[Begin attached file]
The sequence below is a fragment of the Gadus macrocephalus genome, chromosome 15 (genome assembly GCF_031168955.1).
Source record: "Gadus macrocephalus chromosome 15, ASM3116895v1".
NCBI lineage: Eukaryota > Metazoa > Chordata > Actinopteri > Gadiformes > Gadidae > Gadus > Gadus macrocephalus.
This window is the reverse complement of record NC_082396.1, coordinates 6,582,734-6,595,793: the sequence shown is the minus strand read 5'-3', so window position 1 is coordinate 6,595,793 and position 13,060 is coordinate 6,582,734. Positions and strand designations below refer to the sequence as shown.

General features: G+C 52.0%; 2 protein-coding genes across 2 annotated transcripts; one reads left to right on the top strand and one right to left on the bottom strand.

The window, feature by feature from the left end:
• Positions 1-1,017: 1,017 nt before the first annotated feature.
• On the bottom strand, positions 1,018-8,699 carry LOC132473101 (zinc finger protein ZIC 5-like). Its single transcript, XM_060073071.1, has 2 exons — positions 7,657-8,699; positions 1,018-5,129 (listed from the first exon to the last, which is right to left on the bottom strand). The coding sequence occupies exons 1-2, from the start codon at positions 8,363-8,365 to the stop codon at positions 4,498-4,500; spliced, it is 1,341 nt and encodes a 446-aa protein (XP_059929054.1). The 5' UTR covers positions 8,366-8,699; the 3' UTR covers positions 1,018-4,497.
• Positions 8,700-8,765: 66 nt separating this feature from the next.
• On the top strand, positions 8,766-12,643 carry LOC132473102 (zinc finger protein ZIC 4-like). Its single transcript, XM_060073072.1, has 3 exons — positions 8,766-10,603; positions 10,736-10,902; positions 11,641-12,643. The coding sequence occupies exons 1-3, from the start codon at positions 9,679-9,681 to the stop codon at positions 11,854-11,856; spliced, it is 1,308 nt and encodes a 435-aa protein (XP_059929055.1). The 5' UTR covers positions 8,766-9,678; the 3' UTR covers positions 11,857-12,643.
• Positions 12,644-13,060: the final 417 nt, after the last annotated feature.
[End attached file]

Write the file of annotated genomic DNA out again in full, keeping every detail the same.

The sequence below is a fragment of the Gadus macrocephalus genome, chromosome 15 (genome assembly GCF_031168955.1).
Source record: "Gadus macrocephalus chromosome 15, ASM3116895v1".
NCBI lineage: Eukaryota > Metazoa > Chordata > Actinopteri > Gadiformes > Gadidae > Gadus > Gadus macrocephalus.
This window is the reverse complement of record NC_082396.1, coordinates 6,582,734-6,595,793: the sequence shown is the minus strand read 5'-3', so window position 1 is coordinate 6,595,793 and position 13,060 is coordinate 6,582,734. Positions and strand designations below refer to the sequence as shown.

General features: G+C 52.0%; 2 protein-coding genes across 2 annotated transcripts; one reads left to right on the top strand and one right to left on the bottom strand.

The window, feature by feature from the left end:
• Positions 1-1,017: 1,017 nt before the first annotated feature.
• On the bottom strand, positions 1,018-8,699 carry LOC132473101 (zinc finger protein ZIC 5-like). Its single transcript, XM_060073071.1, has 2 exons — positions 7,657-8,699; positions 1,018-5,129 (listed from the first exon to the last, which is right to left on the bottom strand). The coding sequence occupies exons 1-2, from the start codon at positions 8,363-8,365 to the stop codon at positions 4,498-4,500; spliced, it is 1,341 nt and encodes a 446-aa protein (XP_059929054.1). The 5' UTR covers positions 8,366-8,699; the 3' UTR covers positions 1,018-4,497.
• Positions 8,700-8,765: 66 nt separating this feature from the next.
• On the top strand, positions 8,766-12,643 carry LOC132473102 (zinc finger protein ZIC 4-like). Its single transcript, XM_060073072.1, has 3 exons — positions 8,766-10,603; positions 10,736-10,902; positions 11,641-12,643. The coding sequence occupies exons 1-3, from the start codon at positions 9,679-9,681 to the stop codon at positions 11,854-11,856; spliced, it is 1,308 nt and encodes a 435-aa protein (XP_059929055.1). The 5' UTR covers positions 8,766-9,678; the 3' UTR covers positions 11,857-12,643.
• Positions 12,644-13,060: the final 417 nt, after the last annotated feature.